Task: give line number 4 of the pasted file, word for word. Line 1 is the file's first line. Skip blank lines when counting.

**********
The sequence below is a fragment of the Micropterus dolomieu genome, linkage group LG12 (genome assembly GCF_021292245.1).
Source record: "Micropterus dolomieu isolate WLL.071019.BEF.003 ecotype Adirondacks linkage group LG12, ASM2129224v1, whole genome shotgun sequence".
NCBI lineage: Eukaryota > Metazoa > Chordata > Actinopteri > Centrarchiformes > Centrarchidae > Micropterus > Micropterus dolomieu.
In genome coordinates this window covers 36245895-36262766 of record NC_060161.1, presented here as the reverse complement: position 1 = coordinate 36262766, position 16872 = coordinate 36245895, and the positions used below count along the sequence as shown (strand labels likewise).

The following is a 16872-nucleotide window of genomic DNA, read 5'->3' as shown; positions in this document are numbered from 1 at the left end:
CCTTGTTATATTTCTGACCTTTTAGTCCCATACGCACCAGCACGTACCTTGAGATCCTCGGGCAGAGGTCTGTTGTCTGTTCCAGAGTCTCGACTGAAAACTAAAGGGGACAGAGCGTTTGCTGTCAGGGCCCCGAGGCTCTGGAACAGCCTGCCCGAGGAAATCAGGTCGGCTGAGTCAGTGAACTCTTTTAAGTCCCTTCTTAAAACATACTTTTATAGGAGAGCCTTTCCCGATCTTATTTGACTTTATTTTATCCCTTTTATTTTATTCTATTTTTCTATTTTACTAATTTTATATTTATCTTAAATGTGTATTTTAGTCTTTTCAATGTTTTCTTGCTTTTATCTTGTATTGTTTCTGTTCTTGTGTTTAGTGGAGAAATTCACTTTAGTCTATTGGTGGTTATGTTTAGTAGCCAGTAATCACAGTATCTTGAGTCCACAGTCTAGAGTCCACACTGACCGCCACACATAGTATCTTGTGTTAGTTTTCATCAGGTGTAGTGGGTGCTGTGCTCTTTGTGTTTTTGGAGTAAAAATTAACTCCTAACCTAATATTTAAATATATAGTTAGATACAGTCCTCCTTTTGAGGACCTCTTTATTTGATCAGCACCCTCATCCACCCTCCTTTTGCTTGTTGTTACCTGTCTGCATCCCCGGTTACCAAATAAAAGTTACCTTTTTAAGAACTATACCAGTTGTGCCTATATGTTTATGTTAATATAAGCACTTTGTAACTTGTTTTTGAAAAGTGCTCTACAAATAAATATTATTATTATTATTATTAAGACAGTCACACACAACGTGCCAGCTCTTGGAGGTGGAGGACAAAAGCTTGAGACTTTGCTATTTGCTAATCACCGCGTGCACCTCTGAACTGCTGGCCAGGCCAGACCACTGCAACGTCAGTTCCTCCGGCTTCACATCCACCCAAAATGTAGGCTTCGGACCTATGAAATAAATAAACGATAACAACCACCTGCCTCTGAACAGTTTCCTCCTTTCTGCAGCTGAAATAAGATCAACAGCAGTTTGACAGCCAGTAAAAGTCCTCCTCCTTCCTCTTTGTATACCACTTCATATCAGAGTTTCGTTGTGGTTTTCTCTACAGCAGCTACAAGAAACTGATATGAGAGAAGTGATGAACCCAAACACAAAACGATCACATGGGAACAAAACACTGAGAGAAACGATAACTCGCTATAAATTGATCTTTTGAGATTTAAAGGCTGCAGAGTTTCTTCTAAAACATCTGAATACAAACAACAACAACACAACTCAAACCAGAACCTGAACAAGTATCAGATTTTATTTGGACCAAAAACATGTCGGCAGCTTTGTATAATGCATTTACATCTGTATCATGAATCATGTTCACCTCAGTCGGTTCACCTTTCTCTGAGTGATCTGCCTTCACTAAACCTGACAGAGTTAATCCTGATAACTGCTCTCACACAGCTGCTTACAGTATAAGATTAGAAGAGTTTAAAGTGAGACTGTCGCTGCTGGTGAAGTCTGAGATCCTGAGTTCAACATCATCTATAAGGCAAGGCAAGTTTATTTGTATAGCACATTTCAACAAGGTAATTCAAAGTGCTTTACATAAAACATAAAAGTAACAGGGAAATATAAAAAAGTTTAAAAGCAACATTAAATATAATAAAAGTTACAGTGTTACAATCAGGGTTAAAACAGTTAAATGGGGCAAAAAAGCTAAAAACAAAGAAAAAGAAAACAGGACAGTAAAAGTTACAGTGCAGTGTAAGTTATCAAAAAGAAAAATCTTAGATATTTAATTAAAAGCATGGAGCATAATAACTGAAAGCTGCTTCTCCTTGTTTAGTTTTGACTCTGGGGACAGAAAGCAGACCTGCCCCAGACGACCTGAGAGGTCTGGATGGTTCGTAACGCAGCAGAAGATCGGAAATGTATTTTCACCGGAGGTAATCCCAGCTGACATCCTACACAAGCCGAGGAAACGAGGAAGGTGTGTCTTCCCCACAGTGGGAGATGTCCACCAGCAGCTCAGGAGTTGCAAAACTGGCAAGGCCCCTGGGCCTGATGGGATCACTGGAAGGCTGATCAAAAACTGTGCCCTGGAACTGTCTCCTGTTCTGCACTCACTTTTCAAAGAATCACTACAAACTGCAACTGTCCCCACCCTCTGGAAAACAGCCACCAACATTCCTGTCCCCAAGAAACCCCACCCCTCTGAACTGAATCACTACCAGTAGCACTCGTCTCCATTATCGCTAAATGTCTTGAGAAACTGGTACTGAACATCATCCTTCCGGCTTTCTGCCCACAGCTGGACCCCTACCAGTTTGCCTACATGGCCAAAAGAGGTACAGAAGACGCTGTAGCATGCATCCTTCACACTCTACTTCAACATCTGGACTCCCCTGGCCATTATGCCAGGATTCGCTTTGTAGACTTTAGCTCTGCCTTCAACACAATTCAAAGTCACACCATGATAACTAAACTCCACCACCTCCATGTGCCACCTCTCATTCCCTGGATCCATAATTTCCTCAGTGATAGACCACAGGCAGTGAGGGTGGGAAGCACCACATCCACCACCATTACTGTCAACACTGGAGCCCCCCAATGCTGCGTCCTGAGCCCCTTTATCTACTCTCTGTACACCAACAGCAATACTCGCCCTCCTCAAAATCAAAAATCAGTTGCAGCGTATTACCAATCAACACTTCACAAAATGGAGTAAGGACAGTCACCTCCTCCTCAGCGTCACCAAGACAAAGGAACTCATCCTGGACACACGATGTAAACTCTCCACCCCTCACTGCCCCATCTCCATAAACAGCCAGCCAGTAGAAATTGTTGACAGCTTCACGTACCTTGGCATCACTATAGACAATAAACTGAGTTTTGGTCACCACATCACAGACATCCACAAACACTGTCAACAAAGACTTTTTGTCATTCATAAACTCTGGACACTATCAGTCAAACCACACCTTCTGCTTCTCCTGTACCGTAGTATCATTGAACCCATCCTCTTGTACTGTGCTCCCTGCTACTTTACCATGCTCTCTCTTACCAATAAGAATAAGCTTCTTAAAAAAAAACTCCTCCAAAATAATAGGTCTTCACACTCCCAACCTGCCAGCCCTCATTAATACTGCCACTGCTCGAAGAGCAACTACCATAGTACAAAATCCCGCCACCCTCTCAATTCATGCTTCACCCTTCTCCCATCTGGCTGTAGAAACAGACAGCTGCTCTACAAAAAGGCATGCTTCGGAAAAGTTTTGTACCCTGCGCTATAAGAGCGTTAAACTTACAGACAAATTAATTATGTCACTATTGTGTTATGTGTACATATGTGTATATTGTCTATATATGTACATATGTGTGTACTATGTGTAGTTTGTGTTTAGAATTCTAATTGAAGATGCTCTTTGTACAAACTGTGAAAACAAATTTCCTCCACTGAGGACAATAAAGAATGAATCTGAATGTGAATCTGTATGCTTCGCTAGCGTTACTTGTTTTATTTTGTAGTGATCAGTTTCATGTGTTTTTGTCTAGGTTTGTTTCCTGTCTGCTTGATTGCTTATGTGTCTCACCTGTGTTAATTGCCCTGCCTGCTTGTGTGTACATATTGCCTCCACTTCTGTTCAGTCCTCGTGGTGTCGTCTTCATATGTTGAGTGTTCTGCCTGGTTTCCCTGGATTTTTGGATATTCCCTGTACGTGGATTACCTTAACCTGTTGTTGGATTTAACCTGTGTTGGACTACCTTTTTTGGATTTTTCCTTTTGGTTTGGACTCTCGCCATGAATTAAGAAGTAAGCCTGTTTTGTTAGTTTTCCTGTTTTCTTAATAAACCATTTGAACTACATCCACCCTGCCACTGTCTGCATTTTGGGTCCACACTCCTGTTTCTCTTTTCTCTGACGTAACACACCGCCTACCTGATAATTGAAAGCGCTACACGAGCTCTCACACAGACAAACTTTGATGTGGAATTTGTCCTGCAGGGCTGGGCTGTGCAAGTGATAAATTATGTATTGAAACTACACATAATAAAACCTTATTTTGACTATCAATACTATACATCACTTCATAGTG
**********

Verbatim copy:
In genome coordinates this window covers 36245895-36262766 of record NC_060161.1, presented here as the reverse complement: position 1 = coordinate 36262766, position 16872 = coordinate 36245895, and the positions used below count along the sequence as shown (strand labels likewise).